Friday, January 4, 2013

Homeward Bound

Time stops for no man. This point of fact has been proven time and time again.

Those last days of summer-- no matter the age, swearing that each jump into the cold abyss will be the last one, rising out of the water and pushing its salty sweetness out of the way.

The first football victory of your first high school game. That moment, even if nothing is known about the sport, when the "W" has been solidified and the world seems to move just a half inch slower, it still does not stop for the cheering fans.

Seeing a man dance with his two daughters in the kitchen as dinner is prepared and the music plays on. This moment, while wanting to capture it for eternity- cannot be stopped. Time marches on.

The weeks leading up to college graduation- the weather is beyond perfect and the freshman are just starting to arrive on campus. Looking at them, you know that they are in for one hell of a ride over the  next few years and, looking back, you realize that the journey concluded all too fast.

Dancing. Anytime. With anyone- especially with someone who knows what they are doing. Dancing. The song should just go on forever, and yet... it stops.

It all has to stop. Because there are always new moments waiting to be made. And we are given the opportunity to have more breathless moments and wish once more for the moment to freeze.

If that summer never ended, than I would never have seen that man dance with his daughters. If that football game had paused in the rhythm of life, how would I have gone to college and seen that there was so much more?

And so, here I sit, with two daughters in the den- one playing and one looking around, taking in her surroundings. And I sit with the knowledge that this journey in this metropolis will be making a conclusion sooner rather than later.

We will pack up our 1300 square foot apartment and bid farewell to so many things. Saying goodbye to a nomadic lifestyle that has us living three years at a time and a conclusion to Husband's training are the two easiest things to tip our hats to. Hugging friends and packing those memories into a box to carry with me will be the hardest.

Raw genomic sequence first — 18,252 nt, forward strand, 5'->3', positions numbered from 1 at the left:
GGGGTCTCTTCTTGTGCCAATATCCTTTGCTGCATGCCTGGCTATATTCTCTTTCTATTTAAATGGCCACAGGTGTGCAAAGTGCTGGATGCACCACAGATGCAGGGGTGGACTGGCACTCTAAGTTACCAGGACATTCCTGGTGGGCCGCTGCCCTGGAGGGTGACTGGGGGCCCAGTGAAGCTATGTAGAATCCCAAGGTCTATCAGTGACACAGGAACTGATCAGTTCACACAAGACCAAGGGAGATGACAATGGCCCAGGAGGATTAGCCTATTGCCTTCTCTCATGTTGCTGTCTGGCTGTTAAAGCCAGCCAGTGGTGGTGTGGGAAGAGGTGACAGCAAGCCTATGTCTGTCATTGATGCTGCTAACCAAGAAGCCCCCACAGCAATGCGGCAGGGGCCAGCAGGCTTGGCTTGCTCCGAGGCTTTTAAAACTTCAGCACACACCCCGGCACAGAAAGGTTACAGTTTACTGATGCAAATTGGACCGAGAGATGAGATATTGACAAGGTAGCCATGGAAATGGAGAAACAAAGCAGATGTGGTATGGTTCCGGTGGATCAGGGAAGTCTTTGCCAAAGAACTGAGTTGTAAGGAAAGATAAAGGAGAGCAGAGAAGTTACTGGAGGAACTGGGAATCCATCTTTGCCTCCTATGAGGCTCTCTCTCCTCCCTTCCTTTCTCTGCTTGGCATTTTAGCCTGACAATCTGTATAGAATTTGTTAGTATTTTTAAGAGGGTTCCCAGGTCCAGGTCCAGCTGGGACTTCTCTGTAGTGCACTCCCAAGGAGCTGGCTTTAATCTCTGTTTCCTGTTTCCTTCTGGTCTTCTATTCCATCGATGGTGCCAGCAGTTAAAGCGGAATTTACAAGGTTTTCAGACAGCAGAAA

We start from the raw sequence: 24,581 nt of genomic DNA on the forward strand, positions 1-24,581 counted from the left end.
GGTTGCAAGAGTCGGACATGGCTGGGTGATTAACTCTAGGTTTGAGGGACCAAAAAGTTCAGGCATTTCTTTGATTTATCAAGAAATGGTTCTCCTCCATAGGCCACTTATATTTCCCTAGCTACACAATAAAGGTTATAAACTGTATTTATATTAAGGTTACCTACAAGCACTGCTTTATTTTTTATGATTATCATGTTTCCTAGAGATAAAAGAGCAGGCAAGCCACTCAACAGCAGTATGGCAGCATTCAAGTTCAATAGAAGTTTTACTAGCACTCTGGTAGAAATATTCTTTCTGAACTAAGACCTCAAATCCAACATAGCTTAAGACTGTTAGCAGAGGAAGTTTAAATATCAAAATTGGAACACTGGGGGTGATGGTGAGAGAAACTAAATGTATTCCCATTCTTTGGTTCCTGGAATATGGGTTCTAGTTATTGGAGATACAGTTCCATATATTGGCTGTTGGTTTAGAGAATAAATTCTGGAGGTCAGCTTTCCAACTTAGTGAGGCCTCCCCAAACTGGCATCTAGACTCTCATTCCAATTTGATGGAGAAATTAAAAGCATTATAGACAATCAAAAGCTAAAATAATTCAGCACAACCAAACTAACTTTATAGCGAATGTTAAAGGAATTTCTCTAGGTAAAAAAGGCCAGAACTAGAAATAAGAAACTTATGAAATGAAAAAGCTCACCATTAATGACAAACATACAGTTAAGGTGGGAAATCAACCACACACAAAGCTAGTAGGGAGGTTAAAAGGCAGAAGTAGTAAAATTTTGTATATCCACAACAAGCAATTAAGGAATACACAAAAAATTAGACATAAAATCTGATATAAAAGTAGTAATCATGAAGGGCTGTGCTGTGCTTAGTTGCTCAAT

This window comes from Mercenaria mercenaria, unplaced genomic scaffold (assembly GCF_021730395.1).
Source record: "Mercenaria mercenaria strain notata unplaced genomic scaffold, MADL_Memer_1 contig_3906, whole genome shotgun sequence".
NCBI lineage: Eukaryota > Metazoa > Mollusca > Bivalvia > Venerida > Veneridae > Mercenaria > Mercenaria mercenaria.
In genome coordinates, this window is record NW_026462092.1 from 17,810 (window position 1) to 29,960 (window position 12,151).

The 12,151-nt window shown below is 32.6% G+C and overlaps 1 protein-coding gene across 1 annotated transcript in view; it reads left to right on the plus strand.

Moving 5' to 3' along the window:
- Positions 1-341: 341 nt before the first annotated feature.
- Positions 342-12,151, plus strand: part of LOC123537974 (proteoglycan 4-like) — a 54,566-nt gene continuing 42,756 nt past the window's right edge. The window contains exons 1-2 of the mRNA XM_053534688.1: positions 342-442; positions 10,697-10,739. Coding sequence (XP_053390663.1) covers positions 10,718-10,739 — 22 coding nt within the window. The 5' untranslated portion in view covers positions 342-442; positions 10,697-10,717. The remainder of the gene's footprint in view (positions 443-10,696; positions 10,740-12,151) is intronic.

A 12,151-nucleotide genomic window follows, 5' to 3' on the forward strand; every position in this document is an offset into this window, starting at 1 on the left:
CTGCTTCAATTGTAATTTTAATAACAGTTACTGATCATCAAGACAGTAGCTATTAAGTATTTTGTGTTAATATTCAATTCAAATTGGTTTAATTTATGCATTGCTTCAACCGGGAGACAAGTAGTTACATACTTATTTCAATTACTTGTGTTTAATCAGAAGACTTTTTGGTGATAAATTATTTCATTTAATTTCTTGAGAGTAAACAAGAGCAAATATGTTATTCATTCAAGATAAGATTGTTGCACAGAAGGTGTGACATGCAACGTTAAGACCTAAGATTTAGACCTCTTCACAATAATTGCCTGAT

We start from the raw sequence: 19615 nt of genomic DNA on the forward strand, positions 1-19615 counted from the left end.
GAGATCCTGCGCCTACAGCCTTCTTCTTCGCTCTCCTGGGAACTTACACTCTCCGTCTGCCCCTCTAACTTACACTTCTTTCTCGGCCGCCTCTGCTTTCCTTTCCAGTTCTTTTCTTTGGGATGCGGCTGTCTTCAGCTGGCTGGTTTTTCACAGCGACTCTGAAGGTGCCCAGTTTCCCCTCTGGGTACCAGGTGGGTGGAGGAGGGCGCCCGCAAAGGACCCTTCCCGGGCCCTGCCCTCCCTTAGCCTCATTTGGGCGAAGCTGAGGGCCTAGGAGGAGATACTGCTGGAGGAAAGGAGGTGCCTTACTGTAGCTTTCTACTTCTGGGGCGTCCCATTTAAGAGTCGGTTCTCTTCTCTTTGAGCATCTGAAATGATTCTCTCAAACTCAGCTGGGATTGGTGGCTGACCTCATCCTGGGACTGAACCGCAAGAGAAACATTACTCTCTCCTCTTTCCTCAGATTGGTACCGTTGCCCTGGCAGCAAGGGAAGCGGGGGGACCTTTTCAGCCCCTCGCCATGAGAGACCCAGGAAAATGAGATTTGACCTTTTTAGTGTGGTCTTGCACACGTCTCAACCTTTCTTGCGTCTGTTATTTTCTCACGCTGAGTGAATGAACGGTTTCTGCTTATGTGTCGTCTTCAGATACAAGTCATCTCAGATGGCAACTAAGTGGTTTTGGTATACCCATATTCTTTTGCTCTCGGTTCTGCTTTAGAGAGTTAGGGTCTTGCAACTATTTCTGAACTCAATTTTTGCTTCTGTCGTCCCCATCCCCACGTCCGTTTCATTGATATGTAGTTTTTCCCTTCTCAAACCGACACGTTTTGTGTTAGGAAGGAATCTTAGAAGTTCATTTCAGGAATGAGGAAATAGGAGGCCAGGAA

Our family will be returning to its foundation in Georgia. As I have said, our roots were entwined in the red clay of the Savannah River without even noticing. Our daughters will grow up in the shadow of the arches of Athens, on the bunkers of lush green golf courses, the dove fields of McDuffie County, and the waters of Clarks Hill.

They will grow up as I did- in fair Augusta, attending Mass at the church founded by their family generations before them, learning and then teaching ballroom dancing, debbing in white silk dresses in a guild created by the blood that runs through their veins, running down the canal's clay road dug with hands known hundreds of years prior, and making a life for themselves all their own.

Going home will be an adventure- I am determined to make it such.
Going home will be wonderful- There can be no other way.
Going home will be a change.
Going home will be wonderful.

Time stops for no man, no woman, and no child. These children will grow, Husband and I will age, and life will continue to blossom and evolve.

We are lucky, lucky fools that it cannot stop.


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